From Smokey’s Kitchen, Bigelow and I drive to Yosemite. We backpack up the Mist
Trail on a preventive search, during which a YODOGS team scouts the trails for
trouble. Bigelow talks to a steady stream of hikers, explaining what YOSAR does.
Looking around, I take note of Yosemite’s deceptive nature. Yes, there are cobblestone
trails and metal handrails, but the moment you step off-trail, real wilderness
stretches as far as the eye can see.
Thanks to YODOGS’ success, other parks are jumping on board. Lassen Volcanic National
Park named its version of YODOGS the “Volcanines”; they face sulfurous mud pits
and paw-shredding volcanic rock. Even CARDA joined the charge. In 2005–after
heated debate–the organization adopted a classification system in which
searchers must pass a physical fitness test (a 10-mile backpack above 7,000 feet,
with a minimum 1,000 feet elevation gain) before participating in high-country
Both dog and handler must be competent since searches can be so dangerous. The
very first YODOG, Ranger, enjoyed his status for just two months. The night before
Thanksgiving, 1998, Bigelow and Butrym were called to a search for a missing hunter.
Scouting the area, Ranger ran to a particular spot, and Bigelow saw a sudden flash.
Ranger had found the missing man. Strong winds had downed a power line; the man
had tripped on it and been electrocuted. His body was still in contact with the
line when Ranger put his paw on him. Butrym pulled Ranger’s charred body from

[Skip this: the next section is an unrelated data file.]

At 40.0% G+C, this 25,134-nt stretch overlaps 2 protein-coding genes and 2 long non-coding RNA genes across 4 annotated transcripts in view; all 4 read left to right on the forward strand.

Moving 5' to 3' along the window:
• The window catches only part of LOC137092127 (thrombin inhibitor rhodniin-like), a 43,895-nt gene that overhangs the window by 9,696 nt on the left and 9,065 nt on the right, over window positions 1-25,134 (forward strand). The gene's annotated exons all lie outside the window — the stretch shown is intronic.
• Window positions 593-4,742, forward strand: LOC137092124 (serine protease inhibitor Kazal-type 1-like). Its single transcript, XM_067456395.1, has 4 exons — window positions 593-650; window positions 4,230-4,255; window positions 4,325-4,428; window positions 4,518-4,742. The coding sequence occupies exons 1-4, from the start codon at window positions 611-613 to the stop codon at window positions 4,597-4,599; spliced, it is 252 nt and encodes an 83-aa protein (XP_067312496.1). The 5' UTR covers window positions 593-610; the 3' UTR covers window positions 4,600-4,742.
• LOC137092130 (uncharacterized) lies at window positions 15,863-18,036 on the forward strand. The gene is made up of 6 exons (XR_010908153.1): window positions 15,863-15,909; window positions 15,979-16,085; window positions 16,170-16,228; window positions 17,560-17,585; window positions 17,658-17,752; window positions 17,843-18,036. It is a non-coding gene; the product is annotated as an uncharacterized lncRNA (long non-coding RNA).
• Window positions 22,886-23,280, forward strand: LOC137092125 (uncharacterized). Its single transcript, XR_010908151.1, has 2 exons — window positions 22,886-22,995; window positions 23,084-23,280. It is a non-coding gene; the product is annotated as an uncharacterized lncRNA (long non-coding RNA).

under the line, then raced to the car. Bigelow drove 95 miles per hour to the
vet while Butrym gave Ranger CPR. “We knew he was gone,” Bigelow says, choking
up even now.
As Gus, Bigelow, and I continue up the Mist Trail, Gus prances along, blissfully
unaware of the big paw prints he has to fill. Since YODOGS inception, teams have
saved Boy Scouts and the elderly; a missing person on Castle Peak; a lost autistic
10-year-old in Tehema County; at least three octogenarians with Alzheimer’s; and
a man trapped for 36 hours in a large poison oak patch in Aqa Nuevo State Natural
At the top of Vernal Fall, people lie beside the Emerald Pool, bathing in the
day’s last rays. We creep along because Gus is very popular. Almost every hiker
stops to pet him and ask, What kind is he? Does he bite? Is someone missing? Gus
soaks up the attention. If you let him, he tries to insert his entire 58-pound
self into your lap.
One man tells Gus, “Remember what I smell like, buddy, in case I get lost.” Since
it’s thought dogs remember the scent of every person they’ve met, Gus probably
will. Later that night, we will set up our tent beneath Half Dome’s shoulder,
and Gus will hit the hay in his trademark position: on his back, feet straight
in the air, occasionally sneezing himself awake. Come winter, Bigelow will start
training him in avalanche search-and-rescue; he hopes to have Gus certified by
2010. Meanwhile, the hiking season is winding down, and luckily, on this day,
no one is missing.
I look back over Yosemite Valley. Dusk gilds the granite domes, and the clouds
blush pink and purple. It’s too bad that Gus can’t see the colors of the sunset.
But then again, maybe he can smell them.
Kristin Bjornsen lives in Boulder, Colorado, with her dog, Clyde, who’s always
searching for turkey sandwiches.